Entertainment Tonight’s MixerCast, Incorporating Photos, News, and Video
The company’s initial experiences have led them to place more effort into building the creative and advertising areas of the company. A new branch for creative engineers is being established during the first quarter in order to respond to the creative needs of the media companies working with MixerCast. The company’s current focus is on supplying solutions to these new enterprise clients. Normal consumers can still use the tools provided by MixerCast, and can insert advertisements into mixers in order to revenue share. The big change, however, will come with MixerCast’s redesign at the end of the first quarter. The goal of the project is to “make the experience easy to use” for every customer, and to make it “more distributable,” with new ways of tracking interactivity.
A Onetime Pioneer Prepares to Blaze Trails Again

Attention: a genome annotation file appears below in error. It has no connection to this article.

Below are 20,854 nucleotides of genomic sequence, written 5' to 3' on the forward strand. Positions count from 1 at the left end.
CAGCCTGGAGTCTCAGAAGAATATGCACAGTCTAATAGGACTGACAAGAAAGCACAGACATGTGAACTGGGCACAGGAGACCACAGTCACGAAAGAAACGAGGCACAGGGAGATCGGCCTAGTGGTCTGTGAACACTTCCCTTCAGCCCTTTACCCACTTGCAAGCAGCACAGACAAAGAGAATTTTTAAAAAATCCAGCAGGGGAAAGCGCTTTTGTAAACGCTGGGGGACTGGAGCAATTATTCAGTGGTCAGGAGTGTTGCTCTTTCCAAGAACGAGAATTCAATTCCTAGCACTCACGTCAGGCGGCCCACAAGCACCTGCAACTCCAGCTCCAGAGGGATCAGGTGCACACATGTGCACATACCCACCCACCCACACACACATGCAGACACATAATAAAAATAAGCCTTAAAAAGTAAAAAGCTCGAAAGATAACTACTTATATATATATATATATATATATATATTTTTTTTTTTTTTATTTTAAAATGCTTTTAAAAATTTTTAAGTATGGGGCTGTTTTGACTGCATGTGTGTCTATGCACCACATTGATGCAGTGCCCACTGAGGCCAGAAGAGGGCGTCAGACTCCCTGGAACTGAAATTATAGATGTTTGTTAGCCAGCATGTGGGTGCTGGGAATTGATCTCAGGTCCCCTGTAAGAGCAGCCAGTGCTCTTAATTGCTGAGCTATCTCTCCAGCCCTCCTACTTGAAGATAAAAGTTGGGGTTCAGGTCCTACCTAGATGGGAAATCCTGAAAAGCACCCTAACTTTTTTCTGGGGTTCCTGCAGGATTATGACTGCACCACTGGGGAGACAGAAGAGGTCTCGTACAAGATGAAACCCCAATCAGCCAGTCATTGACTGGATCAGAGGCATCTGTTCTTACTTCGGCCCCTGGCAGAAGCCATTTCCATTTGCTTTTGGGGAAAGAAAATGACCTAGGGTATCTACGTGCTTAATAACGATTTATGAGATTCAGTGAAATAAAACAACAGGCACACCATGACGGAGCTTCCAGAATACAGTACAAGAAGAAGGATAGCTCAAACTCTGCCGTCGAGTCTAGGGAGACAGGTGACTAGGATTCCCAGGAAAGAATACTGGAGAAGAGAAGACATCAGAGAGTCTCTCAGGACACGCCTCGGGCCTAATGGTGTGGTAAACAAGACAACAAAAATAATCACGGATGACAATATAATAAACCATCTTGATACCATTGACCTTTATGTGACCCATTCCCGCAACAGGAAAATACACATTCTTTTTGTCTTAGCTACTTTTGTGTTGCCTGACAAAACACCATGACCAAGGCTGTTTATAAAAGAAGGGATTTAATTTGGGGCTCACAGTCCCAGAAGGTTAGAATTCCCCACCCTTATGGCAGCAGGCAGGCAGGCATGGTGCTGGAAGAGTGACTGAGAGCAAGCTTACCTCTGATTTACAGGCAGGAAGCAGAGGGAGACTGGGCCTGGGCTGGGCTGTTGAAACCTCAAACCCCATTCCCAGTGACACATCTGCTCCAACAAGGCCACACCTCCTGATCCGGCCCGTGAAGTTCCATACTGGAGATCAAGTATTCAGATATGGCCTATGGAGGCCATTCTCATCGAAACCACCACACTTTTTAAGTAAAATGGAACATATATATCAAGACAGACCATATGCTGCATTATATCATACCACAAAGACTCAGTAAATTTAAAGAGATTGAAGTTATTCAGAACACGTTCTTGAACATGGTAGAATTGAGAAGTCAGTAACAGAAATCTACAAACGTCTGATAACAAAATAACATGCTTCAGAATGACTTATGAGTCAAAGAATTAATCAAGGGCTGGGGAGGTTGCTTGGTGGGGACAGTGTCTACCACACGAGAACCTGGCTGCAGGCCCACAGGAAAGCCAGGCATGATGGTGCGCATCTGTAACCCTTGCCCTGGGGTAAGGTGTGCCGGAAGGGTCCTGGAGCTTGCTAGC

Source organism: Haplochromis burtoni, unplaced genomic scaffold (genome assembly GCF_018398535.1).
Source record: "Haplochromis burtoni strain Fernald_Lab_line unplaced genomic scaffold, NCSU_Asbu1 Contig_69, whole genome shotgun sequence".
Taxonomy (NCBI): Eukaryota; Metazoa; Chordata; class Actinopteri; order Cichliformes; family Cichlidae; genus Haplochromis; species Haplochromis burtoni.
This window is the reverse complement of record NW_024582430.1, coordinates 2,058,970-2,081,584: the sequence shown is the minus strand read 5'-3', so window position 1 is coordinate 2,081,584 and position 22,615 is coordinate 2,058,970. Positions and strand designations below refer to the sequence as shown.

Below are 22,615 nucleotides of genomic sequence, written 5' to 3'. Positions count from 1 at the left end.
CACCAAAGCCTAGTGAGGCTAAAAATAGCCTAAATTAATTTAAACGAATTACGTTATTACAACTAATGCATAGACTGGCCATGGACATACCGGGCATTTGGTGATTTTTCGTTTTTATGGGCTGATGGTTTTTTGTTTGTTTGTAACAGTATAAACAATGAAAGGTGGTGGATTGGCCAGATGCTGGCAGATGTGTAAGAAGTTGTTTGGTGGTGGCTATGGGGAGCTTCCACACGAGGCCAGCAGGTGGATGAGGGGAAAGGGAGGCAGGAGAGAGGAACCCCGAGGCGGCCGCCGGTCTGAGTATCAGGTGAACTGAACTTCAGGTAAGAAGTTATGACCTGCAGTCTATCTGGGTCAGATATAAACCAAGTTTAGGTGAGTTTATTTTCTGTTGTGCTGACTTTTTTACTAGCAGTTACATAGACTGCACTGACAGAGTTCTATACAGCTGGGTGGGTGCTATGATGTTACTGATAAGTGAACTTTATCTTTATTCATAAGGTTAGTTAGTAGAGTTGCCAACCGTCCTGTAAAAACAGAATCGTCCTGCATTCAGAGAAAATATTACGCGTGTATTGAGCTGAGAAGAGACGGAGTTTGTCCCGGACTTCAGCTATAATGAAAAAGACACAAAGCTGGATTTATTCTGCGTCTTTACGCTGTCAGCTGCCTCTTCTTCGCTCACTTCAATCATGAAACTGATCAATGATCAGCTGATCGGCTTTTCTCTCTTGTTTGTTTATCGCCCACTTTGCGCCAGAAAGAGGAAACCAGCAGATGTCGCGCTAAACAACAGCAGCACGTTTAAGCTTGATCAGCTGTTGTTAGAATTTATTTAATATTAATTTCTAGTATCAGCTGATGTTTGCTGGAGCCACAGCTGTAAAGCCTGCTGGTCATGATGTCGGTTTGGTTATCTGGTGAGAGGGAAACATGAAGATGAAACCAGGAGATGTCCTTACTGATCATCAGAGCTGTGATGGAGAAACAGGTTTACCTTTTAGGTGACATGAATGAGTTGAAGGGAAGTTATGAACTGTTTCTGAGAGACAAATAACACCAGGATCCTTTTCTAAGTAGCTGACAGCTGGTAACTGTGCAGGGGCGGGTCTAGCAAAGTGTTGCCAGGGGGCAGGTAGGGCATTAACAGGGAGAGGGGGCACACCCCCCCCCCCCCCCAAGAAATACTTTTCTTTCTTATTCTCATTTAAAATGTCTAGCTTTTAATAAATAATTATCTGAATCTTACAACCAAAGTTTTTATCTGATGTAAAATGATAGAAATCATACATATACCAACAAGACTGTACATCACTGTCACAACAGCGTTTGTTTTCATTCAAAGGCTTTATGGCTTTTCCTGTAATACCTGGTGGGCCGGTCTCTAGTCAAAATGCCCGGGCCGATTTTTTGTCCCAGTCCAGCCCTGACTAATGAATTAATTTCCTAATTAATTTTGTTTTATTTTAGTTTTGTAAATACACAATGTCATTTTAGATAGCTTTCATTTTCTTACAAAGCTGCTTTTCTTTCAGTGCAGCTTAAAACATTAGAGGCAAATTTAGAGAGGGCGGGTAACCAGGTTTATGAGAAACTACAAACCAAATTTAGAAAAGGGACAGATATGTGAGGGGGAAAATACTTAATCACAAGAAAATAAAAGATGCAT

Down the line, the company plans to have a fleshed out pipeline for new widgets and lots of deployments. Their virtual team, located around the world in India, Belarus, Minsk, and elsewhere, will continue to work on the product. The company’s CEO, Jen Cooper, was one of the first evangelizers of streaming media at VXtreme, a company later acquired by Microsoft and made part of Windows Media Player. With time as Yahoo’s Executive Director of Business Development, Cooper brings a wealth of experience to MixerCast. She’s been part of the first online video revolution, and I’m confident that MixerCast will be an integral part of the burgeoning field of interactive marketing and social marketing solutions.